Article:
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PLoS One. 2015 Oct 22;10(10):e0140483. doi: 10.1371/journal.pone.0140483. eCollection 2015.

Application of the pMHC Array to Characterise Tumour Antigen Specific T Cell Populations in Leukaemia Patients at Disease Diagnosis.

Author information

1
Cancer Sciences Unit (MP824), Somers Cancer Sciences Building, University of Southampton, Southampton, United Kingdom.
2
Cancer Sciences Unit (MP824), Somers Cancer Sciences Building, University of Southampton, Southampton, United Kingdom; Department of Haematology, Southampton University Hospitals Trust, University of Southampton, Southampton, United Kingdom.
3
Department of Haematology, Southampton University Hospitals Trust, University of Southampton, Southampton, United Kingdom.
4
Department of Life Sciences, University of Bedfordshire, Park Square, Luton, United Kingdom.
5
Laboratory of Experimental Haematology, Vaccine and Infectious Disease Institute, University of Antwerp, Wilrijkstraat 10, B-2650 Antwerp, Belgium.
6
Department of Immunology, Institute for Cell Biology, University of Tübingen, Tübingen, Germany.
7
King's Genomics Centre, School of Biomedical and Health Sciences, King's College London, London, United Kingdom.
8
Nuffield Division of Clinical Laboratory Sciences, Radcliffe Department of Medicine, University of Oxford, John Radcliffe Hospital, Oxford, United Kingdom.
9
Blood Cancer Research Group, Centre for Cancer Research and Cell Biology (CCRCB), Queen's University Belfast, Belfast, United Kingdom.
10
Department of Haematological Medicine, King's College London School of Medicine, London, United Kingdom.
11
Cancer Sciences Unit (MP824), Somers Cancer Sciences Building, University of Southampton, Southampton, United Kingdom; Department of Life Sciences, University of Bedfordshire, Park Square, Luton, United Kingdom; Department of Haematological Medicine, King's College London School of Medicine, London, United Kingdom.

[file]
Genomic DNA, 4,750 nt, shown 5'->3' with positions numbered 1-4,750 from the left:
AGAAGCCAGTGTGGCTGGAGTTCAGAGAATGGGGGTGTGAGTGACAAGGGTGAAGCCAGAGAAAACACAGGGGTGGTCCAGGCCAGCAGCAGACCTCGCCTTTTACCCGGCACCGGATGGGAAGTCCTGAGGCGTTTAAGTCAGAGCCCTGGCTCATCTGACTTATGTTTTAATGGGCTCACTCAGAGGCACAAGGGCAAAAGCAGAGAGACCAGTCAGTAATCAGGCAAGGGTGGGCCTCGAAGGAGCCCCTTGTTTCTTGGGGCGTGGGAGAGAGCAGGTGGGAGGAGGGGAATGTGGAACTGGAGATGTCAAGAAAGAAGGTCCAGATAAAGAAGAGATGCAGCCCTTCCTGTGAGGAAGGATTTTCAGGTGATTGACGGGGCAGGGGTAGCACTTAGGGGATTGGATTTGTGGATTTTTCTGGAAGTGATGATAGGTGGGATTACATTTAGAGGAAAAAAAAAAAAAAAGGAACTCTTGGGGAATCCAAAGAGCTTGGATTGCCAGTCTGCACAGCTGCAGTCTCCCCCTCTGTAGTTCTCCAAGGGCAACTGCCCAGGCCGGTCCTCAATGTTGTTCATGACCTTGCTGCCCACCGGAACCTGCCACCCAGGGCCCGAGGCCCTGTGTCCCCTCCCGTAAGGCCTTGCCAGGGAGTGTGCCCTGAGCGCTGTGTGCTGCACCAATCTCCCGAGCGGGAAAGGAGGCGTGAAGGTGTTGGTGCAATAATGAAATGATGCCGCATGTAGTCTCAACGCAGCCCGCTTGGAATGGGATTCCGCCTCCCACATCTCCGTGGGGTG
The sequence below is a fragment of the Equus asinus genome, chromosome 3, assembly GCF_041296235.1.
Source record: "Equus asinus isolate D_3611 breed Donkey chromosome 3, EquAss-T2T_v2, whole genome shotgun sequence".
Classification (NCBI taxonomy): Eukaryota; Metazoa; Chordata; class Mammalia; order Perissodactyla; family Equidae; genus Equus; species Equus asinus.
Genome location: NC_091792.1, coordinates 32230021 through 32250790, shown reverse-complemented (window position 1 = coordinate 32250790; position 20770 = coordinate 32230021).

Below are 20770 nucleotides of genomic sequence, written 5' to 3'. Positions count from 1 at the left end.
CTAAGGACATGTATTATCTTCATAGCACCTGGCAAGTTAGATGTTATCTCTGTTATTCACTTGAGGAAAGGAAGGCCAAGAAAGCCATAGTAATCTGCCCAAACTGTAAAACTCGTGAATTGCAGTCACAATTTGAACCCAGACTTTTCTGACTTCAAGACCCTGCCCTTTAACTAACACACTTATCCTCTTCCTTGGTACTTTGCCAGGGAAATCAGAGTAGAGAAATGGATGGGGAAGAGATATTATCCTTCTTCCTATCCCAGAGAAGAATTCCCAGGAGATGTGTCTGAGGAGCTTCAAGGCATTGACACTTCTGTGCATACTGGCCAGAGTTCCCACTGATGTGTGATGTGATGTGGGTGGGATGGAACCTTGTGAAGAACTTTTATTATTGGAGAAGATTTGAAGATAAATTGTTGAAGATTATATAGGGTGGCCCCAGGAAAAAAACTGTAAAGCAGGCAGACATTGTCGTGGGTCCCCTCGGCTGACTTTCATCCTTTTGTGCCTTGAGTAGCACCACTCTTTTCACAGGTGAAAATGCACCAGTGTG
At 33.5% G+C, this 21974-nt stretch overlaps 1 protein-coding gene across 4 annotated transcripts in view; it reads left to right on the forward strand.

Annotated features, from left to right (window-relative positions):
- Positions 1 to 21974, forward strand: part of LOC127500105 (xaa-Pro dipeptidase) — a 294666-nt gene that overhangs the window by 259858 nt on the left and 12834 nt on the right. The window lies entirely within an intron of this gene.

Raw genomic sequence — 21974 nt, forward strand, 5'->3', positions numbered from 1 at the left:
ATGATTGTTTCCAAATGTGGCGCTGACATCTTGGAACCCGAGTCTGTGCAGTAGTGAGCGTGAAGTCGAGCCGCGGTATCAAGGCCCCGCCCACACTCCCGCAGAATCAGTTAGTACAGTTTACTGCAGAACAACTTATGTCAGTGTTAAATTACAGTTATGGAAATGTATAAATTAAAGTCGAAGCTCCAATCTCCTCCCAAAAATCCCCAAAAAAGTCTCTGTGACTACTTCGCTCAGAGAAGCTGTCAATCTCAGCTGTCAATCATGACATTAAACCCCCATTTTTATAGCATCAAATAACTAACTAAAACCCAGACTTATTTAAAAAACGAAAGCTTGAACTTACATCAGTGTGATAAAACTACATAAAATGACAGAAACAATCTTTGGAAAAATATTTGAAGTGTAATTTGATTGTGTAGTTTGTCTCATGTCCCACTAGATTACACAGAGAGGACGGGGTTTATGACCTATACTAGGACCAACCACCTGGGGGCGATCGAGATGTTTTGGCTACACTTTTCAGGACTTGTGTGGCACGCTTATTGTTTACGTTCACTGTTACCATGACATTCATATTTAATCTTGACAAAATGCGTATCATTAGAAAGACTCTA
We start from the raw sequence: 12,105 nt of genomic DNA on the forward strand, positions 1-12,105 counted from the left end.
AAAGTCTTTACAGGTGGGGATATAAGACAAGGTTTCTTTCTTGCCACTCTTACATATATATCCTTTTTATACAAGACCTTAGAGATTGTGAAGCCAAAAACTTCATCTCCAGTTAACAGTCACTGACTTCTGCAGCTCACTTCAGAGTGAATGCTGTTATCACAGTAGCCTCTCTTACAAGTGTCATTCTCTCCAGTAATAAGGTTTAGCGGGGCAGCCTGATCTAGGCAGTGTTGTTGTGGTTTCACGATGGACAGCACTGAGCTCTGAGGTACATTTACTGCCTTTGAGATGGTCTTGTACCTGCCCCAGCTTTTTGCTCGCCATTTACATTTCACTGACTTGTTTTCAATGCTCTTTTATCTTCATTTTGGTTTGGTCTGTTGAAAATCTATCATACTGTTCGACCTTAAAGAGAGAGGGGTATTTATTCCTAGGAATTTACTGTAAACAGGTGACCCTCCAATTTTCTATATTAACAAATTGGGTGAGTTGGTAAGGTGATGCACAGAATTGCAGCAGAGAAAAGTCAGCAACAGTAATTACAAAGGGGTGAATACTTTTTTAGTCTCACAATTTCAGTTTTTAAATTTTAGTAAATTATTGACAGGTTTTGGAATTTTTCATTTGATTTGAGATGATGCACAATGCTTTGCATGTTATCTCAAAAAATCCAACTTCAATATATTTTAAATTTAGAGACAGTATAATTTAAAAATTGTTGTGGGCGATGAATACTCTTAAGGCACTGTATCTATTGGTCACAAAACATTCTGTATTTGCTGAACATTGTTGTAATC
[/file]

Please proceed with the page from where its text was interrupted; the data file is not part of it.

Abstract

Immunotherapy treatments for cancer are becoming increasingly successful, however to further improve our understanding of the T-cell recognition involved in effective responses and to encourage moves towards the development of personalised treatments for leukaemia immunotherapy, precise antigenic targets in individual patients have been identified. Cellular arrays using peptide-MHC (pMHC) tetramers allow the simultaneous detection of different antigen specific T-cell populations naturally circulating in patients and normal donors. We have developed the pMHC array to detect CD8+ T-cell populations in leukaemia patients that recognise epitopes within viral antigens (cytomegalovirus (CMV) and influenza (Flu)) and leukaemia antigens (including Per Arnt Sim domain 1 (PASD1), MelanA, Wilms' Tumour (WT1) and tyrosinase). We show that the pMHC array is at least as sensitive as flow cytometry and has the potential to rapidly identify more than 40 specific T-cell populations in a small sample of T-cells (0.8-1.4 x 10(6)). Fourteen of the twenty-six acute myeloid leukaemia (AML) patients analysed had T cells that recognised tumour antigen epitopes, and eight of these recognised PASD1 epitopes. Other tumour epitopes recognised were MelanA (n = 3), tyrosinase (n = 3) and WT1(126-134) (n = 1). One of the seven acute lymphocytic leukaemia (ALL) patients analysed had T cells that recognised the MUC1(950-958) epitope. In the future the pMHC array may be used provide point of care T-cell analyses, predict patient response to conventional therapy and direct personalised immunotherapy for patients.

PMID:
26492414
PMCID:
PMC4619595
DOI:
10.1371/journal.pone.0140483
[Indexed for MEDLINE]
Free PMC Article

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